Delving into Homer for the first time (which I did so after reading my own version of the Iliad, aka The Lord of the Rings) I was struck by the similarity in the “high style” of some of Tolkien’s writing, especially the battle scenes. In fact, if you read The Letters of J.R.R. Tolkien there is this wonderful quote in Letter 142: “I was brought up in the Classics, and first discovered the sensation of literary pleasure in Homer.” –J.R.R. Tolkien, 1953

In The Wisdom of the Shire I wrote about the Greek legend of the Ring of Gyges and how this story–a ring of invisibility that brings with it a terrible curse–most likely influenced the invention of Sauron’s One Ring.

Tolkien even coined an important literary word using Greek roots: Eucatastrophe. It means “good catastrophe”–a turn of events for the protagonist where everything suddenly goes from utter crap and doom to rainbows and awesomeness (think the finale of The Return of the King and the fall of Barad-dûr).

When I was in college I started reading the ancient Greek playwrights, and then the histories of Thucydides and Herodotus. The real world of ancient Greece, especially the so-called “Golden Age” of 5th century BC Athens, started to pull me in. For years I read everything about the Greeks that I could get my hands on, scouring used bookstores for obscure tomes and scholarly treatises.

About ten years ago I was hired to write a treatment for a documentary set during the Peloponnesian War (the bloody 30-year-long battle between Sparta and Athens). While rereading Thucydides I came across a story that I had glossed over the first time I had seen it. It was the tale of an independent and democratic city-state called Plataea that was invaded in a sneak attack at the outset of the Peloponnesian War. The heroic and clever way that the Plataeans fought off the invaders, and the subsequent epic siege of their citadel (which became the longest siege in the history of the world) struck me as a story that needed to be told. And so I started working on my novel Sons of Zeus.

Ten years later that book is sitting on the shelves in bookstores and libraries around the country. And I am incredibly proud of this story of love, courage and sacrifice. I never would have written this series if I hadn’t read J.R.R. Tolkien’s works. So that’s how a fantasy author influenced me to write a work of historical fiction. And I could rewrite Tolkien’s quote about the Classics like this: “I was brought up in Middle-earth, and first discovered the sensation of literary pleasure in Tolkien.”

Sons of Zeus is available at public libraries in the US and Canada, at Amazon.com, Barnes&Noble, indie booksellers, as well as ebooks and unabridged audiobook.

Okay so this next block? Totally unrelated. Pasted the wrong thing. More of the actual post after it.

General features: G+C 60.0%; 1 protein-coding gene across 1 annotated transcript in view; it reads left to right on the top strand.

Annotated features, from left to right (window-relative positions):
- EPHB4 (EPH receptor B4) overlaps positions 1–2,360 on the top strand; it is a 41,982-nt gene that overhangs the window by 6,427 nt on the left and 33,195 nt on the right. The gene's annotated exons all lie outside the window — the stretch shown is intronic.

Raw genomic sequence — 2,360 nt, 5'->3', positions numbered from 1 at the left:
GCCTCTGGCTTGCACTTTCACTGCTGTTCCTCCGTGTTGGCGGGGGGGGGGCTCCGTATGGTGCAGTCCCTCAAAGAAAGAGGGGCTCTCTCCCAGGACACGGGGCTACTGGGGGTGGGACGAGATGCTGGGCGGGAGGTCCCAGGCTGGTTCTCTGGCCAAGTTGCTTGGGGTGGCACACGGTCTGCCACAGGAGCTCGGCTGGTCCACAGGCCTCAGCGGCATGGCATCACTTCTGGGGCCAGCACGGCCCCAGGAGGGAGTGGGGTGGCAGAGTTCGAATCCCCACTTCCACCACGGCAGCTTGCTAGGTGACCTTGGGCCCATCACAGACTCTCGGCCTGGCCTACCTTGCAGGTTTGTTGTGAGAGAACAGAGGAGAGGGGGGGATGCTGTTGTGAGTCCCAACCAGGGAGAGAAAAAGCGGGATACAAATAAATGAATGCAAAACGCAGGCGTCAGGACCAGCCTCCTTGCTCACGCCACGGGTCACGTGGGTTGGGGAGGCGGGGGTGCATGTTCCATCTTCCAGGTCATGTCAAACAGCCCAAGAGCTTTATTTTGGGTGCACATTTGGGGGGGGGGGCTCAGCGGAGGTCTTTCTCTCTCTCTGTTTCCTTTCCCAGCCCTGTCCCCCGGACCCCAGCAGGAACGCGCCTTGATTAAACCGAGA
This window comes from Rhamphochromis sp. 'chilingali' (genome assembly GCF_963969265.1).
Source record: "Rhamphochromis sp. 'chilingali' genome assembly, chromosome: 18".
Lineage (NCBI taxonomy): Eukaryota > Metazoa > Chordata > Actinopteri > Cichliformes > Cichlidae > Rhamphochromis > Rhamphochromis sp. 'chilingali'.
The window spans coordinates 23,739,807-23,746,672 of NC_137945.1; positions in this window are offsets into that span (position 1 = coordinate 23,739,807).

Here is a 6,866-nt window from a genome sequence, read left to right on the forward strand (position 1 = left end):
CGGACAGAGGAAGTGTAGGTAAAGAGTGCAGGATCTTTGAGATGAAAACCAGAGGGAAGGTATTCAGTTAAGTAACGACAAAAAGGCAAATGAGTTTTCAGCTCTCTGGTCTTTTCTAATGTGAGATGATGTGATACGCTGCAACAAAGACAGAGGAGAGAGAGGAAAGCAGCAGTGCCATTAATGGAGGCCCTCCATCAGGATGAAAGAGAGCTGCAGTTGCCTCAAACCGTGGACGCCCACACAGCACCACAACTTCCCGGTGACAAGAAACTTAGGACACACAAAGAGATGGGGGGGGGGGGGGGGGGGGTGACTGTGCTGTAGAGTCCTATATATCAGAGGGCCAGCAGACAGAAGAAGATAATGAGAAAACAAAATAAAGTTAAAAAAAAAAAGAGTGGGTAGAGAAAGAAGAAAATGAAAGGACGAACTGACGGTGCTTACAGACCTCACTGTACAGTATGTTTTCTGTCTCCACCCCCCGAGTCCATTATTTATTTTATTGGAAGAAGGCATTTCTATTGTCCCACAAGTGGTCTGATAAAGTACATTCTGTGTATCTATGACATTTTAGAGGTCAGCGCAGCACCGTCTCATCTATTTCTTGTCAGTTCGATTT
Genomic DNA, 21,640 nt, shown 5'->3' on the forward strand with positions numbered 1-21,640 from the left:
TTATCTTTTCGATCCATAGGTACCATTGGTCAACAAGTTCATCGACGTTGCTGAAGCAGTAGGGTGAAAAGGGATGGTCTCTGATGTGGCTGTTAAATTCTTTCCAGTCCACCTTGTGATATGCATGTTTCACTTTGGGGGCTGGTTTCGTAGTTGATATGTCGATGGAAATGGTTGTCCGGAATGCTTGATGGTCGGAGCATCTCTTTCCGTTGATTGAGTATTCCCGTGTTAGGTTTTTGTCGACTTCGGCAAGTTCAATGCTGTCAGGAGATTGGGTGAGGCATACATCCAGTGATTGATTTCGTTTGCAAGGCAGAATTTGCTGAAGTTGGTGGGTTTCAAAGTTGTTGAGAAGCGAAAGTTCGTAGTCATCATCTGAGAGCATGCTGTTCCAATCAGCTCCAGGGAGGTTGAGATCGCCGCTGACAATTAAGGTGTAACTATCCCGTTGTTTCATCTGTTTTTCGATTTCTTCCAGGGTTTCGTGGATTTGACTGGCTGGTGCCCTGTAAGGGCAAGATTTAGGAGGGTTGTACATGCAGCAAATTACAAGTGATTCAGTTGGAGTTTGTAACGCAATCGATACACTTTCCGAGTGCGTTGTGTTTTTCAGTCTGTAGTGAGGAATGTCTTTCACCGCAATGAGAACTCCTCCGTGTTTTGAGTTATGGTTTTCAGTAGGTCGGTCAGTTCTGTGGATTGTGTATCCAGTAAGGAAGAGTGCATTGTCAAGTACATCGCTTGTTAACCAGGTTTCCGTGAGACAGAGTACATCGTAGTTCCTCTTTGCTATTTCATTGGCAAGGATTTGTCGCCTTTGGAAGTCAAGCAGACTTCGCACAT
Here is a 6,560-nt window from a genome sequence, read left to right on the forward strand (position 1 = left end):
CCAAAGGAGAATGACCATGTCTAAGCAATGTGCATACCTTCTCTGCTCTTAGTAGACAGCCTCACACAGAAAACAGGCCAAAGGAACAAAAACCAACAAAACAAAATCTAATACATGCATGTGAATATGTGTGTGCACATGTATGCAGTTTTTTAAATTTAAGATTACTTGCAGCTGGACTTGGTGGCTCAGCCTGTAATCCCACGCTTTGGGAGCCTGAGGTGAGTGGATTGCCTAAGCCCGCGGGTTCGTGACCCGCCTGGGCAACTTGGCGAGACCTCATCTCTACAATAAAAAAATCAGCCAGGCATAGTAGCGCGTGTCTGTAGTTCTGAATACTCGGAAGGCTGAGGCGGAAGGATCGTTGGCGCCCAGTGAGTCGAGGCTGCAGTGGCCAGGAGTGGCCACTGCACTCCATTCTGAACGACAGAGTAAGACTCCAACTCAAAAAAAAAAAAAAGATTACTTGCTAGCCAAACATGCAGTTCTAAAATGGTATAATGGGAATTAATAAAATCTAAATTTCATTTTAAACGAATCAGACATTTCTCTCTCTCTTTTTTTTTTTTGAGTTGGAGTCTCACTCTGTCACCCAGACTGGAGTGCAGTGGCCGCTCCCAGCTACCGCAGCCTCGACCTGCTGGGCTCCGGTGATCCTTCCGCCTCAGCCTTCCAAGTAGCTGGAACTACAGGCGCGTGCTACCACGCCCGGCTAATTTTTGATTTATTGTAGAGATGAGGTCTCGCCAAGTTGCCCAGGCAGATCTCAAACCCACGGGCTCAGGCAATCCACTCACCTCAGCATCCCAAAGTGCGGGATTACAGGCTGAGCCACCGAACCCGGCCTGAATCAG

You Had Me At “Smaug’s Tail.”


 

(Update #2: I saw this again in IMAX 3D and did not enjoy it nearly as much. I’m so glad I saw this in 2D first because if I’d initially seen it in 3D I think I would have really been depressed. The tinted 3D glasses made everything seem dreary and dingy–even the stuff shot in the Shire. My eight-year-old son, however, LOVED it in 3D!)

(Update #1: Really disparate reactions to this blog and the film in general. People seem to either love The Hobbit: An Unexpected Journey, or they feel terribly disappointed. Some have even told me they think Peter Jackson has eviscerated their beloved book. Maybe you have to go into the theater expecting to hate it like I did? I keep remembering little things like the thrush cracking the snail. Anybody who has read The Hobbit will know the significance this scene has for the next film in the trilogy. It’s that kind of subtle detail that makes seeing this movie such a wonderful cinematic experience.)

I saw the movie today in the old school style—2D and 24 FPS. From the opening shot I felt like I was back in that brilliantly realized cinematic world of Middle-earth that so many of us fell in love with almost a dozen years ago. The colors, the feel, the music. It’s all the same as the first trilogy when you experience it at 24 frames per second. But I didn’t really discern the full force of the Wingnut Films movie/storytelling magic in this movie until that shot of Smaug’s fat Dragon tail snaking and flicking as it disappeared through the Gates of Erebor. I started laughing out loud. Not because I thought it was ridiculous. The total opposite. It was because it seemed so real. The little bits we saw of Smaug before this shot showed him to be a badass of monumental proportions (way scarier than the inane monsters in the preview for Pacific Rim that preceded the showing). Smaug’s tail whipping back and forth lazily, like a cat’s tail, as the Dragon sauntered into his new digs…it was just a beautiful and subtle bit of filmmaking.

Surprisingly, this is one of the funniest movies I’ve seen in a long time. I found myself laughing out loud every couple of minutes during the first part of the film. Martin Freeman has created a character that will become a classic in film history. He is Bilbo Baggins. And I’ll even go so far as to say (and go ahead and crucify me Tolkien purists) that his Bilbo is a way more interesting protagonist than Tolkien created in his book. From Bilbo’s “Good morning” bit with Gandalf, to his interactions with the Dwarves, to his Riddles In The Dark scene with Gollum (a scene that feels like you’re watching two pro-actors in the most awesome black box theatre production of The Hobbit ever staged!), Freeman manages something most actors never accomplish: he lets us see inside his head—see his thoughts—without resorting to pulling a bunch of stupid faces. He’s incredibly subtle in this story of mercy and friendship masquerading as an action-adventure flick. The guy just blew me away. The little vocal hitch he does in his line “I’m a Baggins…(errp) of Bag End” was so perfect. One of those wee miracles of acting that I’m certain he came up with on his own during takes. My god! This guy can even act with his back to the camera! When he wakes up the morning after the Dwarf-party and he’s all alone in his Hobbit-hole, staring down the hall toward the front door facing away from us, you can feel him thinking “Oh crap, what have I done? I need to go on this adventure!” And after he catches up with the Dwarves and realizes he doesn’t have his handkerchiefs and tries to make them all go back to Bag End to get them…so perfect. In the book he merely mentions he’s forgotten them. But in the movie he’s like, “Stop! We have to go back!” Ludicrously pompous. Totally Bilbo.